Thanksgiving Is Ruined

The Personal is Political. The Political is Personal.

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January 26, 2006
The Great Reversal

The currently out-there issue of Philosophy Now celebrates Sartre's 100th birthday.

In the articles about him, the paragraph most directly relevant to current headlines (or the most philosophically "now") seemed to me to be one by Ian    Birchall, in his essay that discusses JPS's moral/political view of the phrase "by any means necessary."


It is interesting to note that in recent years the debate has shifted. In the Cold War period it was the left who were repeatedly denounced, sometimes with justice, sometimes not, for believing that the end justifies the means.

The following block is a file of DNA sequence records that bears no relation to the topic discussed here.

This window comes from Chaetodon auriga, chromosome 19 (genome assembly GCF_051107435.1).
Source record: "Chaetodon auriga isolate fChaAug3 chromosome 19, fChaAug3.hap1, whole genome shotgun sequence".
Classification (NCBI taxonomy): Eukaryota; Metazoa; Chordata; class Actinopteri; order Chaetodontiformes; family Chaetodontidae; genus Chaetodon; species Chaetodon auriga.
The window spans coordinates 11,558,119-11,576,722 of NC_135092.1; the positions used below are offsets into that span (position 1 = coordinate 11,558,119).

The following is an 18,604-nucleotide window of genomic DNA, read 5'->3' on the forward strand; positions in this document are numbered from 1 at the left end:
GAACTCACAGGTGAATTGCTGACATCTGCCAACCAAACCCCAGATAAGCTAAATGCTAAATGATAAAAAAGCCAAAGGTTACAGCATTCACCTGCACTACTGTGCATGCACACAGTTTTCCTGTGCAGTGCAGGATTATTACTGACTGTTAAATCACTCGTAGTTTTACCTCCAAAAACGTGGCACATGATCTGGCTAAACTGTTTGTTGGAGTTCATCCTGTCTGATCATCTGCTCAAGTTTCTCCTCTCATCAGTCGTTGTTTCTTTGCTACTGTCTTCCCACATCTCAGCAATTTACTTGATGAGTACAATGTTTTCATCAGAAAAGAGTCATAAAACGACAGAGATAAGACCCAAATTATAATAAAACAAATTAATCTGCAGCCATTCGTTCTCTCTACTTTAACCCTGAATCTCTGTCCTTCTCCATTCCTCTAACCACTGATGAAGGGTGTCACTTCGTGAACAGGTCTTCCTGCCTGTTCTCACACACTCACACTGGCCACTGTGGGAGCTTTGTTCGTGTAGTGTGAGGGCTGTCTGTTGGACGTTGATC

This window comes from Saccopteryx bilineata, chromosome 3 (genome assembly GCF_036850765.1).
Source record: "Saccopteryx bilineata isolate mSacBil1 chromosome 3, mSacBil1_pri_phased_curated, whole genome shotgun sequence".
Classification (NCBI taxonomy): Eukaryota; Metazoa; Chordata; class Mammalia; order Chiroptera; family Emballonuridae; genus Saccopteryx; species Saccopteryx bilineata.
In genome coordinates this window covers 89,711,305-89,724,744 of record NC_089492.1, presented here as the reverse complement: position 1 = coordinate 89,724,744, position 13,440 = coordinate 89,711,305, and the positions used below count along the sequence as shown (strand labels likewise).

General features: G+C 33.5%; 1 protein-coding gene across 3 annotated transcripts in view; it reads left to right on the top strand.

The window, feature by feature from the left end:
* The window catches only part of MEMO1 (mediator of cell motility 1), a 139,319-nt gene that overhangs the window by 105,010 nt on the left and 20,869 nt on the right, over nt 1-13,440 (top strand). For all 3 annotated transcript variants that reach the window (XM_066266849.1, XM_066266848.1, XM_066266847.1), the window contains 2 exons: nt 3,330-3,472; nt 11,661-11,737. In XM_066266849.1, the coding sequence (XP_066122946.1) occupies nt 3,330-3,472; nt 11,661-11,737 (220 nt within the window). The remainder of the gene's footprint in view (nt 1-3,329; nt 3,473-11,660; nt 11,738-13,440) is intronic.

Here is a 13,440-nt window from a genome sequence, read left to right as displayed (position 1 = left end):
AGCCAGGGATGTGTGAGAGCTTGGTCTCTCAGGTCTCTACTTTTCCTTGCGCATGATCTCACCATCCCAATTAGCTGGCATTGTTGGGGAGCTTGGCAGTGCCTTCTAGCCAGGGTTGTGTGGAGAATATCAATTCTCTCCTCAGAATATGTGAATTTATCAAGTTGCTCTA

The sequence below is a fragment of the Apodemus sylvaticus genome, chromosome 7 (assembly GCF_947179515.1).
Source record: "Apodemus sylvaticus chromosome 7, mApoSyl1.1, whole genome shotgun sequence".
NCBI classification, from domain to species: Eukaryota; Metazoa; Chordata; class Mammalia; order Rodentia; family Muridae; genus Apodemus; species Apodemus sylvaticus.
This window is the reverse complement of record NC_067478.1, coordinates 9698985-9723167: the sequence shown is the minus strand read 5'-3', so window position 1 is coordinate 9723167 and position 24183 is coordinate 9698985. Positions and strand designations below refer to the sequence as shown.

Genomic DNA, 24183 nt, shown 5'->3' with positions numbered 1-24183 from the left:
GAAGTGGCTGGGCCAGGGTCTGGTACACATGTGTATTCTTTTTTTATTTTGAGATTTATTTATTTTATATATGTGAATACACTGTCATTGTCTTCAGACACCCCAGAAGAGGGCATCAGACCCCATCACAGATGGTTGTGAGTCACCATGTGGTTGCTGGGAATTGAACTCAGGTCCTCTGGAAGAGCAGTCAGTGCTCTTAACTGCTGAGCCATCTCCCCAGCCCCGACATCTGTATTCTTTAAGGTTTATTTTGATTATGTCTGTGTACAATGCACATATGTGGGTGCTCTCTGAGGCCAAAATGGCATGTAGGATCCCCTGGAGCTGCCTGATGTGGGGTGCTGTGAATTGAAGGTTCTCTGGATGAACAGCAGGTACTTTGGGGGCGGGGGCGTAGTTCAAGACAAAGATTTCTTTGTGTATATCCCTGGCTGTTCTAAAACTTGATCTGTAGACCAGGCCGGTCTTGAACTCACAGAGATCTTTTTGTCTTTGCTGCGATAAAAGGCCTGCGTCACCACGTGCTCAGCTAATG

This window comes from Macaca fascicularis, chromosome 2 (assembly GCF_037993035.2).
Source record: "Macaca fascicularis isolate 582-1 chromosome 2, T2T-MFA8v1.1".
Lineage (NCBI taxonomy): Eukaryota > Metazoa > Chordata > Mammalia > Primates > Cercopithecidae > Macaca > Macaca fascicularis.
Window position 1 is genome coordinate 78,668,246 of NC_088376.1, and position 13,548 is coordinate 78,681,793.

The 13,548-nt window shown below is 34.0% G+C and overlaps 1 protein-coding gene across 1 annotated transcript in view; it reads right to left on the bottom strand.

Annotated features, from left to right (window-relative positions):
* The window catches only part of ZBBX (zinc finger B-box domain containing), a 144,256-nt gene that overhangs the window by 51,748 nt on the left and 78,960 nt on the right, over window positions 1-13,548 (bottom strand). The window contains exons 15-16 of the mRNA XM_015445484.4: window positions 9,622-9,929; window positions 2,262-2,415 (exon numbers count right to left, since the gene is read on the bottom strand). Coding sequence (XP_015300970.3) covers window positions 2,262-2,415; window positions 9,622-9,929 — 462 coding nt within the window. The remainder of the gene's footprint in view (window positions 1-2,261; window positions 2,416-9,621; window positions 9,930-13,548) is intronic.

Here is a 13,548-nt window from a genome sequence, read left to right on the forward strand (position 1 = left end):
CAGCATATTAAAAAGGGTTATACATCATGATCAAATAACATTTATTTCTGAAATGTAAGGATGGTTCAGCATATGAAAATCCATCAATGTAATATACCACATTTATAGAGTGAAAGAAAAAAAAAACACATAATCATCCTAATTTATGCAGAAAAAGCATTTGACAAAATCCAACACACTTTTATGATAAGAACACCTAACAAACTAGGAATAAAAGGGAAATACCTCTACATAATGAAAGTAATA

In the new century it is the pro-war right who deploy the argument. Such collateral damage as the deaths of hundreds of children is justified because Saddam Hussein has been removed from power. The more serious question is not raised.

As Sartre observed, the end of socialism cannot be achieved by such means as tanks and labour camps.

Likewise, warriors against terrorism might enquire whether democracy, in any meaningful sense, can be achieved by the bayonets of an invading army.

The above is a reflection on the Sartrean view that Birchall provides in a précis as follows:

[I]f there is no pregiven end, then any end we arrive at will be the product of the means used to get there.

One supposes that the "moral clarity" crowd within this so-called "pro-war right" could try to dismiss Sartre by arguing that, in contrast to the non-"pregiven" end of his socialism, their cause entails a pregiven end: Freedom™.